Apple Developer Relations, Developer Technical Support, Core OS/Hardware
                                    let myEmail = "eskimo" + "1" + "@apple.com"

                                    ps DTS is closed 21 Dec through 1 Jan.

                                      • Re: Persistant Privacy and Automation warnings
                                        john daniel Level 4 Level 4 (550 points)

                                        planning for a future without the Finder is kinda pointless.  It’s been with us since 1984 and there’s no indication of it going away.

                                        I am speaking in terms of a developer's perspective. I wouldn't consider a 10-fold increase in potential customer base to be a pointless exercise. Developers should code to a stable and reliable API and be purposefully ignorant of other apps that might be running. That way, they aren't restricted to a market of only people with that app and aren't at risk when the developer changes said app. The Finder is Apple's app and any kind of programmatic interaction with it should be considered high-risk.

                                         

                                        (Maybe, if one's entire business is Finder extensions or Photoshop plug-ins, it might be different. But even in those cases, one would be coding to an API and hopefully more aware of one's absolute dependency on a hosting app.)

                                        As to AppleScript, I imagine it’ll see some significant changes as the system evolves, especially around security, but I think you need to be careful not to get too wrapped up in rumours of its imminent demise.  AppleScript has been around since the early ’90s, and it’s shrugged off such rumours many times in the past.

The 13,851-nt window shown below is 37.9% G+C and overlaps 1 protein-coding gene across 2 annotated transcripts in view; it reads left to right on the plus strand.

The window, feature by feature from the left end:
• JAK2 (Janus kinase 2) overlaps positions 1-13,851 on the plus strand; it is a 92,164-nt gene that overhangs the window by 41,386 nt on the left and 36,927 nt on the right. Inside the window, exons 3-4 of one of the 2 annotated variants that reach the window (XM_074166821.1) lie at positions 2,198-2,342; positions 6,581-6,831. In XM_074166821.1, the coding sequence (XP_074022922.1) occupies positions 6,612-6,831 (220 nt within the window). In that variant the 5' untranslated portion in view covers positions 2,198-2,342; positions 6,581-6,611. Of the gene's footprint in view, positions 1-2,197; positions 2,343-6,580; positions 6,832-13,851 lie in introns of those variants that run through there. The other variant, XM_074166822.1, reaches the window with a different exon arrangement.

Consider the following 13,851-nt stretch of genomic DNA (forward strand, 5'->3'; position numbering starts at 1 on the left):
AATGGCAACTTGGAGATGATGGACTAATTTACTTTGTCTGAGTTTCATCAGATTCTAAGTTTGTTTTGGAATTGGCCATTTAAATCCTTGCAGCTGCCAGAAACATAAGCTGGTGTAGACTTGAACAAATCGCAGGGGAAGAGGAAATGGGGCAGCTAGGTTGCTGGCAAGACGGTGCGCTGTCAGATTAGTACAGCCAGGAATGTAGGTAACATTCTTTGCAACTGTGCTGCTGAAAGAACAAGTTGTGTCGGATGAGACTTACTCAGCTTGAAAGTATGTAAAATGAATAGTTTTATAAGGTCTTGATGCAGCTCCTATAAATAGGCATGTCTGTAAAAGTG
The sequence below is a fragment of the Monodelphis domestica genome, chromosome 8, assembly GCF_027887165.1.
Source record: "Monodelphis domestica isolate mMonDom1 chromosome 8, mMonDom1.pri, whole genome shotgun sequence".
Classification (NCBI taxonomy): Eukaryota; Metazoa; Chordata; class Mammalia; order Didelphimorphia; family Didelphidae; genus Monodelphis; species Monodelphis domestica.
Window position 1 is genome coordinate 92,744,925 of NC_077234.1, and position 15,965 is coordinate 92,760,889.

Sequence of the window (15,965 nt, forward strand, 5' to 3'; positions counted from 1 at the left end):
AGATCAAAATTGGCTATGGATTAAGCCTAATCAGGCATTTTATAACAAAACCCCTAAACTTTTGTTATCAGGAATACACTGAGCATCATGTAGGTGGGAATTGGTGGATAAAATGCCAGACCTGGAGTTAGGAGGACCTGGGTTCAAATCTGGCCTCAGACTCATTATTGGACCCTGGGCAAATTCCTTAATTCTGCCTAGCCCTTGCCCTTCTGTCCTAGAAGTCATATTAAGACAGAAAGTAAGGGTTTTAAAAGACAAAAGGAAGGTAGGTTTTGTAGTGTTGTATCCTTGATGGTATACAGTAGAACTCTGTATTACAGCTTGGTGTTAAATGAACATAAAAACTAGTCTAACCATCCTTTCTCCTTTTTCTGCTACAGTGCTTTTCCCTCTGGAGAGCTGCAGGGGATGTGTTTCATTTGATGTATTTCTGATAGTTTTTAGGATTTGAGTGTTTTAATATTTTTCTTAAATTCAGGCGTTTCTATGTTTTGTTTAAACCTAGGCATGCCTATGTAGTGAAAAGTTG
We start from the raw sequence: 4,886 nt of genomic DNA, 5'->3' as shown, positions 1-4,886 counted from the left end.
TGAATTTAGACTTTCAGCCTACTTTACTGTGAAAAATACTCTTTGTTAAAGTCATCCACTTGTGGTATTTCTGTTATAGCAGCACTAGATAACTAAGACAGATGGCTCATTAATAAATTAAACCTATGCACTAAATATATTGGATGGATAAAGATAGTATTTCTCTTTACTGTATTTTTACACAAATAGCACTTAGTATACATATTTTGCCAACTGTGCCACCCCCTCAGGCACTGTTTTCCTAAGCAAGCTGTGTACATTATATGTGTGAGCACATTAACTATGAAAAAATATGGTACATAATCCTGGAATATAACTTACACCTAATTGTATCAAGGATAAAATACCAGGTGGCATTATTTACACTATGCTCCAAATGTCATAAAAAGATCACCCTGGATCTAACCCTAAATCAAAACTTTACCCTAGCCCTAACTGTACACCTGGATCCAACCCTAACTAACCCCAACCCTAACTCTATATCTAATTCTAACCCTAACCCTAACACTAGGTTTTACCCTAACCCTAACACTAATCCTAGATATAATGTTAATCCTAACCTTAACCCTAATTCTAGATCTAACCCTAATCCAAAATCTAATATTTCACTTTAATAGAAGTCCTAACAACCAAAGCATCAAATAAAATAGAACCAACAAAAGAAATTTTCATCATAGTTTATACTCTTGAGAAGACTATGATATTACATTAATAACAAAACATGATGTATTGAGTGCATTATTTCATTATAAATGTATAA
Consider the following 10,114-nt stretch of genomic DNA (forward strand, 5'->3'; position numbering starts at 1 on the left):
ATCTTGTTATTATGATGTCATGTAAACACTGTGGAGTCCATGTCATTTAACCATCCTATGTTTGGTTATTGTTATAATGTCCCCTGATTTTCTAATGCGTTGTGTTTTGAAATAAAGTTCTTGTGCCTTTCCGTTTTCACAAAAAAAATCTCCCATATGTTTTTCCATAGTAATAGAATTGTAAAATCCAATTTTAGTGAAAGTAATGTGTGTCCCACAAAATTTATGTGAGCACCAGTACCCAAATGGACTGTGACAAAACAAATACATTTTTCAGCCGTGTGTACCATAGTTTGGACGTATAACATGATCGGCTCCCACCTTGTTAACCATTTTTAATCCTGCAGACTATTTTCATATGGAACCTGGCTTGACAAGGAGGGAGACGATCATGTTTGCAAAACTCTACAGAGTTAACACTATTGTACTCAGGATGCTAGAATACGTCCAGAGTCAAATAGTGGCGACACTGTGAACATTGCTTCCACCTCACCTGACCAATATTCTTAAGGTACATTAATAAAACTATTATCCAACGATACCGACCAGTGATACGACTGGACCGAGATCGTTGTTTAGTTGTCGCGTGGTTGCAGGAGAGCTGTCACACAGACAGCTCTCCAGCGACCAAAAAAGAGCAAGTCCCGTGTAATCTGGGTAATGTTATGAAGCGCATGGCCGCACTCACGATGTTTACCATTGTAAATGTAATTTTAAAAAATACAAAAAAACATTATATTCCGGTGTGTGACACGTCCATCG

It's no rumor. This thread is a good example of that. There is an entire class of apps that have been killed off by the new AppleScript permissions model. A developer can start signing apps and updating plist files and make it work again, but it's not the same.

                                         

                                        This is a huge barrier to adoption by new users. Existing users are already invested in an app and most of them can be instructed and persuaded to make all the appropriate system settings to continue using their app. But many new users won't bother.

                                         

                                        I'm not saying that is always a bad thing. Unlike some people , I was never a fan of AppleScript to begin with. But this is more than just an AppleScript issue. When Apple makes a fundamental change to some aspect of the platform, such as the security model, or the app discovery/installation model (i.e. App Store) developers would be wise to adapt both their software and their business models. These are more than just changes to technology, they change customer behaviour too. Some apps just aren't viable anymore. An app that works on iOS and pays the rent from iOS sales can be adapted to the Mac. If done properly, it could even gain capabilities and features, potentially making the porting effort worthwhile.

                                        • Re: Persistant Privacy and Automation warnings
                                          hhas01 Level 1 Level 1 (20 points)